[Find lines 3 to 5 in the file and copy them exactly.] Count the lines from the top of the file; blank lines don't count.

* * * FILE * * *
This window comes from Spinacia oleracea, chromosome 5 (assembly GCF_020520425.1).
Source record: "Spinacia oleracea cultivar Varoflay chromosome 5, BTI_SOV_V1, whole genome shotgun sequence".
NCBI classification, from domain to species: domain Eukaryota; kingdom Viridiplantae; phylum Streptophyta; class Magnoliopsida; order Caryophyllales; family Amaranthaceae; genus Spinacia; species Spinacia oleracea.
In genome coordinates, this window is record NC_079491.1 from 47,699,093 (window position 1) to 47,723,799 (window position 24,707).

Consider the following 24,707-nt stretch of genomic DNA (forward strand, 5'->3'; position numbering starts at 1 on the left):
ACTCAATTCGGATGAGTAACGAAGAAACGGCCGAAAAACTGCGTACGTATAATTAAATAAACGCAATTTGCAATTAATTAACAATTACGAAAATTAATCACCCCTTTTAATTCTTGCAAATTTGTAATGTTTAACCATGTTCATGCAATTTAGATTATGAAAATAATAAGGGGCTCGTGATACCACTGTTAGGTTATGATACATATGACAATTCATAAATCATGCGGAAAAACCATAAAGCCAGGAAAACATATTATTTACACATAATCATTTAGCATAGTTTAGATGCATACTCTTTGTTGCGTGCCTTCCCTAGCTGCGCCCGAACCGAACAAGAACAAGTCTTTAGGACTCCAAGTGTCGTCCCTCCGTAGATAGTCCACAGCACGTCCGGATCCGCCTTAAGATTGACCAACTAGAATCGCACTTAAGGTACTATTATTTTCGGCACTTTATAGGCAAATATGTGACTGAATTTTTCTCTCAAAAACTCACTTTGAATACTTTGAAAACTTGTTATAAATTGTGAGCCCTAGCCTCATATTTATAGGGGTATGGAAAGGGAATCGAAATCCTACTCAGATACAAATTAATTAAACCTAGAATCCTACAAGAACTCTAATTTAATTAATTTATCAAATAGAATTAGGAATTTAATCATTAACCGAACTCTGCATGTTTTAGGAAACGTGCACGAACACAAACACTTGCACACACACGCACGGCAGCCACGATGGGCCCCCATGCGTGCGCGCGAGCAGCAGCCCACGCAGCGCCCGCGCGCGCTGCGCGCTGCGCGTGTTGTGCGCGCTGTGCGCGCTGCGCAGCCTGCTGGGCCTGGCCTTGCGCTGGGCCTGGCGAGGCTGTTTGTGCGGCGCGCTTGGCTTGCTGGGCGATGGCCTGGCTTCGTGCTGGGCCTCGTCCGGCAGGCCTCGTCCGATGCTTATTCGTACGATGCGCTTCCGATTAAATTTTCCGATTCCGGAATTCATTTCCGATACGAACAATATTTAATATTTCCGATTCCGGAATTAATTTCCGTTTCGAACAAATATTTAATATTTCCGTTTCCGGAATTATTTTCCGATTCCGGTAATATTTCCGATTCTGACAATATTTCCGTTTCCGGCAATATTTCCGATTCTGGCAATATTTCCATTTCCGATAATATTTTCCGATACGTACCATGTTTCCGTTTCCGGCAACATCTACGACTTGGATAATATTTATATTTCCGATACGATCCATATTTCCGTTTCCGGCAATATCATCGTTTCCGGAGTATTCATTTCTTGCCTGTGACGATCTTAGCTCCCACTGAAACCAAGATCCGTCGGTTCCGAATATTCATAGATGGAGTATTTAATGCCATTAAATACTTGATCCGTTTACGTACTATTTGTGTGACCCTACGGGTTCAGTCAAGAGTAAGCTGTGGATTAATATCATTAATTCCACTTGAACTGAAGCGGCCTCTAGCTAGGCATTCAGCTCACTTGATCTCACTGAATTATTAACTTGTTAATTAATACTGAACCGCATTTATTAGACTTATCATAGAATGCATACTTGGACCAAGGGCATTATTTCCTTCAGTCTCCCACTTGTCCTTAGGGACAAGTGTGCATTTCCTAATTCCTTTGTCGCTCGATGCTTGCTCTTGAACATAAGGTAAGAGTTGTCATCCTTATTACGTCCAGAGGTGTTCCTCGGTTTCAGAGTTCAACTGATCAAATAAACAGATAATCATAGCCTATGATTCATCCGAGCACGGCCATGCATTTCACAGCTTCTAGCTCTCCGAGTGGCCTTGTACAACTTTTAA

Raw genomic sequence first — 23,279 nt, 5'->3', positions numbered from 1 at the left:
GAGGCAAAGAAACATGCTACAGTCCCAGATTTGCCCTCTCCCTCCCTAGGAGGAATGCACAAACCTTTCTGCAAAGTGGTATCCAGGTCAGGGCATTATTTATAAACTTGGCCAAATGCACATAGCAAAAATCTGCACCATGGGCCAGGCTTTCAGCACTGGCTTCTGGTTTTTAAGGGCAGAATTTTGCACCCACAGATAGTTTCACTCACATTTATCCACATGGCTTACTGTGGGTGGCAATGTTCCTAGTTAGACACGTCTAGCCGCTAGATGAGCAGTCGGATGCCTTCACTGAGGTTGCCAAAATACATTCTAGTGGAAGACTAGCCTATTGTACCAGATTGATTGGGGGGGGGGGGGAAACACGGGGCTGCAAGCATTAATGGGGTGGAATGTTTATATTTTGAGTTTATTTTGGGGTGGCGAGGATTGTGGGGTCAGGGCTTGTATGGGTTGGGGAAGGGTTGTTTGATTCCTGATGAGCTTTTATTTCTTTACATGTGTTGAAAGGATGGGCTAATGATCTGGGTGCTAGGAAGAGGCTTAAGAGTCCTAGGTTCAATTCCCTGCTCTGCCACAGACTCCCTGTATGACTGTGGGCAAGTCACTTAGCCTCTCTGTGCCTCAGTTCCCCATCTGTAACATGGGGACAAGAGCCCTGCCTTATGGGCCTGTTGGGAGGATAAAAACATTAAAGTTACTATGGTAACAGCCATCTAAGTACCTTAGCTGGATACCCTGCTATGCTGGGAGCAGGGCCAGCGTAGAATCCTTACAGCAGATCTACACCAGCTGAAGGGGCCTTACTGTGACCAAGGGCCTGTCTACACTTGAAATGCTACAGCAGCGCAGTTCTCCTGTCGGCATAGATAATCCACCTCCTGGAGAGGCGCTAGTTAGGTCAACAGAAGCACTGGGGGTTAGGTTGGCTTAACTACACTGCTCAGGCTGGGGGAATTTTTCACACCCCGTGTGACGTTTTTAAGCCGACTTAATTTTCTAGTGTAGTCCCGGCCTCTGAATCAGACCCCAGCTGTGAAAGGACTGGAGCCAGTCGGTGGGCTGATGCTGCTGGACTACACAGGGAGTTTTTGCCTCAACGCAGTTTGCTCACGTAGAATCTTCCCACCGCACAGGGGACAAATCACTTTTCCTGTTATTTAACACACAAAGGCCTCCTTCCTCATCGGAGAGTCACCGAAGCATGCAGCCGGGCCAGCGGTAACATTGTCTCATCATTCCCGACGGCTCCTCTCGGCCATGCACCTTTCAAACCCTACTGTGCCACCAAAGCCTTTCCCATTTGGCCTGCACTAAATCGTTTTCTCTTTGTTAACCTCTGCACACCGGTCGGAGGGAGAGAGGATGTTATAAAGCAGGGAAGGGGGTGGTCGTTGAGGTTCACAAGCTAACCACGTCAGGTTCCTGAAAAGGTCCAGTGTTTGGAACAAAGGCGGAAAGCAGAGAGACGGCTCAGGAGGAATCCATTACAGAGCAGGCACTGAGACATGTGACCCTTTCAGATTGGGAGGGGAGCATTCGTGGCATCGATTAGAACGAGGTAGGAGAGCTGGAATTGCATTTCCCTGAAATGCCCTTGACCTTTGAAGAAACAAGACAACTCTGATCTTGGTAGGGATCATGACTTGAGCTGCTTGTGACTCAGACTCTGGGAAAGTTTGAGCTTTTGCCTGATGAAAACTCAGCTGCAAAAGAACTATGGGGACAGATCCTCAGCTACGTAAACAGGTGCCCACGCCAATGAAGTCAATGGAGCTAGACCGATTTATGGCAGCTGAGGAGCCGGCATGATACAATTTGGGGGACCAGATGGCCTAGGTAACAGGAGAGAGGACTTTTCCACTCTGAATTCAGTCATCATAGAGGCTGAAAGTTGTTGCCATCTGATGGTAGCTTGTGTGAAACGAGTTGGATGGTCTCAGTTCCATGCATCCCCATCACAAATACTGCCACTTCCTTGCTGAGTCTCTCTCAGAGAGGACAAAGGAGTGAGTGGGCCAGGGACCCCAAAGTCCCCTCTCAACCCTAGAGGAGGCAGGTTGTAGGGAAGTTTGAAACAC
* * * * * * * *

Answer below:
NCBI classification, from domain to species: domain Eukaryota; kingdom Viridiplantae; phylum Streptophyta; class Magnoliopsida; order Caryophyllales; family Amaranthaceae; genus Spinacia; species Spinacia oleracea.
In genome coordinates, this window is record NC_079491.1 from 47,699,093 (window position 1) to 47,723,799 (window position 24,707).

Consider the following 24,707-nt stretch of genomic DNA (forward strand, 5'->3'; position numbering starts at 1 on the left):